A previously unpublished story by Louisa May Alcott, the author best known for her novel "Little Women," has been made available in print for the first time.
"Aunt Nellie's Diary" is one of Alcott's earliest works. She hand-wrote it in a journal in 1849, when she was 17. At the time, she was living in a basement apartment in Boston with her family, and they were struggling to stay afloat.
Even then, her prose was impressive, said Daniel Shealy, a professor of English at the University of North Carolina at Charlotte and an Alcott scholar.
"She already possessed the skills and the imagination that a professional writer would need," he said. "We can see her ability to give wonderful characterizations, and her ability to plot her story and pace it in a way that keeps the reader's interest."
"Aunt Nellie's Diary" was published by the Strand Magazine, a literary quarterly based in Birmingham, Mich. The magazine (available for $9.99 at strandmag.com) has previously unearthed pieces by Ernest Hemingway, Raymond Chandler and John Steinbeck.
Andrew F. Gulli, the Strand's managing editor, said the Alcott manuscript came from Houghton Library, a repository for rare books and manuscripts at Harvard University. "When I read it, I was thinking, 'Wow, what maturity,' " Gulli said.
The story takes the form of a diary written by Aunt Nellie, a 40-year-old woman living in a place called Ferndale. She takes three young people under her wing: her orphaned niece, Annie; Annie's friend, Isabel, and a family friend, Edward.
The three young people fit neatly into archetypal roles. Edward is charming and kind. Annie is sweet and innocent. Isabel is witty and artful.
Annie and Isabel see Edward as a potential love interest. This relationship structure — a triangle of affection — would be revisited in many of Alcott's later works.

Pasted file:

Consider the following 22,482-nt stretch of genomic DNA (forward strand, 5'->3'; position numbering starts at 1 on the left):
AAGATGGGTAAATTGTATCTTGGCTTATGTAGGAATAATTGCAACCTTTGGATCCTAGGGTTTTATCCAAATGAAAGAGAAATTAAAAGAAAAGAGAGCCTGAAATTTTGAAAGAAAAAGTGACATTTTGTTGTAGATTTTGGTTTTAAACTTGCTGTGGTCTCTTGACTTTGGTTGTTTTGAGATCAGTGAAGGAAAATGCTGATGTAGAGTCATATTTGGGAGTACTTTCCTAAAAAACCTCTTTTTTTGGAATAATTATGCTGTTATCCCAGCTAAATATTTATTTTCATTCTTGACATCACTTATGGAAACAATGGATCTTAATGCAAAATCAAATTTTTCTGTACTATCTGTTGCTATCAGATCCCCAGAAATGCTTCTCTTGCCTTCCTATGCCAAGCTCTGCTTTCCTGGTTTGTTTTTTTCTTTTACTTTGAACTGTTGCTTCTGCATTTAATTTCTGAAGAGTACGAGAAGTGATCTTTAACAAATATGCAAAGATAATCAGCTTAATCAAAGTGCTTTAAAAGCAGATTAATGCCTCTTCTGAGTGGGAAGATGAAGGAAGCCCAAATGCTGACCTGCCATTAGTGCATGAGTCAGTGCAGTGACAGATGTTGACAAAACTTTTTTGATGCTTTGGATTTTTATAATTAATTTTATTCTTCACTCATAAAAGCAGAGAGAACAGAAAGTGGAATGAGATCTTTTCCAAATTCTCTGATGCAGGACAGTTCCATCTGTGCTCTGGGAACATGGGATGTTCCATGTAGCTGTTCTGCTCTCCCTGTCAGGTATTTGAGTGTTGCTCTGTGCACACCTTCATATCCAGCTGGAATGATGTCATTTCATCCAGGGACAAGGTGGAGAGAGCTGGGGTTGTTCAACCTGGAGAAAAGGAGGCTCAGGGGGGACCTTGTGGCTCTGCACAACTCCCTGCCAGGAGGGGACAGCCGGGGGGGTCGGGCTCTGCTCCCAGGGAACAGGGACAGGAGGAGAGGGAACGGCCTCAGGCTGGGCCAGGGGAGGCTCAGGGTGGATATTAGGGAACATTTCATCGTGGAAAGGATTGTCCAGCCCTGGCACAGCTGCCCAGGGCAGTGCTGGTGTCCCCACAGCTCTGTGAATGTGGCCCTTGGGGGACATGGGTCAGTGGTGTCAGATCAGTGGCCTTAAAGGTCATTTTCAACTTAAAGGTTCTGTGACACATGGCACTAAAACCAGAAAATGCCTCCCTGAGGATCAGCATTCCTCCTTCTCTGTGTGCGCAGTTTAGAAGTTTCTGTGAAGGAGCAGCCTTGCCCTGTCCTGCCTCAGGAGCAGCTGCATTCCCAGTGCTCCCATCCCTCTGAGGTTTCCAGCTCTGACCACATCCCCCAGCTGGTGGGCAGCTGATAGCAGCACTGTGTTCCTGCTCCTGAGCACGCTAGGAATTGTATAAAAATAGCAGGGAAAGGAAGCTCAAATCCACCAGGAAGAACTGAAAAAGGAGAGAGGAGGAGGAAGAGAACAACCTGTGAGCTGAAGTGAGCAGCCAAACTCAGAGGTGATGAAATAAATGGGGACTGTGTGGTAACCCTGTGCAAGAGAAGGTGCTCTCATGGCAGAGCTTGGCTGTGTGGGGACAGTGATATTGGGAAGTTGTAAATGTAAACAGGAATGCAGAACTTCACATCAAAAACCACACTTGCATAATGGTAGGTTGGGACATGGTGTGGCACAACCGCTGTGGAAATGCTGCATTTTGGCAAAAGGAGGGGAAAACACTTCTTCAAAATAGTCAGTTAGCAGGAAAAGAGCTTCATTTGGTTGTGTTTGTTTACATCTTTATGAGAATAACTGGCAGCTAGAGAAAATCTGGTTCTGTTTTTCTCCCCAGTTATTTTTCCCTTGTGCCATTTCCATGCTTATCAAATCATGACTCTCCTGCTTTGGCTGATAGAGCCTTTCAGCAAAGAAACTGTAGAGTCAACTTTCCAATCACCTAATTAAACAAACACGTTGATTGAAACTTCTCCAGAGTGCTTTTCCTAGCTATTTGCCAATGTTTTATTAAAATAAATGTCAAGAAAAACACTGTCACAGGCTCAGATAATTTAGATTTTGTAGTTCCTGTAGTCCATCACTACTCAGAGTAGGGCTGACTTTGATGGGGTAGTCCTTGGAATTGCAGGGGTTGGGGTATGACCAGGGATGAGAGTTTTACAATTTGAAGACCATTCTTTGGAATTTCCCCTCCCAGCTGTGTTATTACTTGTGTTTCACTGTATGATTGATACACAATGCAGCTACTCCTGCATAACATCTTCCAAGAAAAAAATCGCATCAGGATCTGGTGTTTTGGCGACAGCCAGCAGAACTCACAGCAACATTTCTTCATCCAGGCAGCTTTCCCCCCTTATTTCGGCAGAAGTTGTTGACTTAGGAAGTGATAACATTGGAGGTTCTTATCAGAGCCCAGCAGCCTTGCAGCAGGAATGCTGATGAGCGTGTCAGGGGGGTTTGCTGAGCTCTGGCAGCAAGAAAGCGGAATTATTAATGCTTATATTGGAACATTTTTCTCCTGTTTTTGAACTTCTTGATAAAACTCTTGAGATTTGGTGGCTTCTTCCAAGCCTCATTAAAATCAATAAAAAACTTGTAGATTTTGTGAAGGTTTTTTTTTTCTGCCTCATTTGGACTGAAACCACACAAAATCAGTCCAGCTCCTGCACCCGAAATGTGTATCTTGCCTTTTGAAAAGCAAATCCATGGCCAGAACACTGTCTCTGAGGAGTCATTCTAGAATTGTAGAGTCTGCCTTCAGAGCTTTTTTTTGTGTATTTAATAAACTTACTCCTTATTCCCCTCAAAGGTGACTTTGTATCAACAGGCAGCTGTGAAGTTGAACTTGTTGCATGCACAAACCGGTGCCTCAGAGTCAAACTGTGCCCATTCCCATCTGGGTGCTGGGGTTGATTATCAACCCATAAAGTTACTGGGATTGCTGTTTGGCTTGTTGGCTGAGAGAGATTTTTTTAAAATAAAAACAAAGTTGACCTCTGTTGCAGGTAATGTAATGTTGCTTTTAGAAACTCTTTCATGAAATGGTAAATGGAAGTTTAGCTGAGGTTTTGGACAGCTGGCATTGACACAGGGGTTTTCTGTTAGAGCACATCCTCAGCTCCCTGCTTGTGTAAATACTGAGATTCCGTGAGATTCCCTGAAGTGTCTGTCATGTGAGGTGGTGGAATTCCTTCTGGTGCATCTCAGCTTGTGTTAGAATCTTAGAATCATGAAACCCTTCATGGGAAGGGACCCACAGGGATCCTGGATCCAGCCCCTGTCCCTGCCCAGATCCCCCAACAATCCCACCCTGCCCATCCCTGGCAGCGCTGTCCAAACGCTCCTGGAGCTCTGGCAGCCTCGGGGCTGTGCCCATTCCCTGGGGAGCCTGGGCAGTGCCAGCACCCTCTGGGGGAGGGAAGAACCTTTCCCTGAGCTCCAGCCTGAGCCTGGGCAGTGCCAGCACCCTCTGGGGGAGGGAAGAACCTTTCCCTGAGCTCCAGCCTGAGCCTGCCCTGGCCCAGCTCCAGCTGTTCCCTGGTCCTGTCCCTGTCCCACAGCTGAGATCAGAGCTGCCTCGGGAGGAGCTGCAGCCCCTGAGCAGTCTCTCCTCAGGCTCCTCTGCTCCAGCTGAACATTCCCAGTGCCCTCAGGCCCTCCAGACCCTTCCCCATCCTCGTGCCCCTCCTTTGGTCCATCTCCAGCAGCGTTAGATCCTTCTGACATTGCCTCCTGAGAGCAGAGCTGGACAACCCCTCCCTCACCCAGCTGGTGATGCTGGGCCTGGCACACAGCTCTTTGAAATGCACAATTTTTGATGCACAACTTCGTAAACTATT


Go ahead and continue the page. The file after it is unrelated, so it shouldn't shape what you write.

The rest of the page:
At one point in the story, the girls attend a masquerade ball in costume as Night and Morning.
"Isabel in a black robe and veil spangled with silver stars and a crescent in her dark hair made a splendid Night, a little too cold and haughty but very beautiful notwithstanding," Alcott wrote. "Annie in snow white garments, pale rose-coloured veil, and wreath of dewy half blown buds was as fair a Morning as ever dawned in Ferndale."
Sincere and quiet heroines like Annie often appear in Alcott's work, said Harriet Reisen, author of "The Woman Behind Little Women." That Alcott cast Annie as an orphan also is important.
"She had distinguished relatives, and she was from an old, established family," Reisen said of Alcott. "I think this orphan thing had to do with having these wealthy relatives who couldn't give her what she needed."
Alcott's work did not always borrow inspiration from her own life. She wrote poems, fairy tales, romances and dark, sensational thrillers.
And then came "Little Women," a novel about four sisters that was published in two volumes, in 1868 and 1869. It has since become an classic and has been adapted for the silver screen at various times, most recently by Greta Gerwig last year.
Gulli was thrilled to find the "Nellie" manuscript, but he was in for a disappointment. Alcott did not finish the story. The piece cuts off abruptly, midsentence: "I begged and prayed she would …"
But Gulli saw an opportunity in those ellipses. He said the magazine is going to have a contest, inviting aspiring writers to send in submissions to finish the story. The winner's version, he said, will be published in the magazine.
The "Nellie" manuscript is valuable because so many of Alcott's journals were destroyed, either by herself or by family members at her request, Shealy said.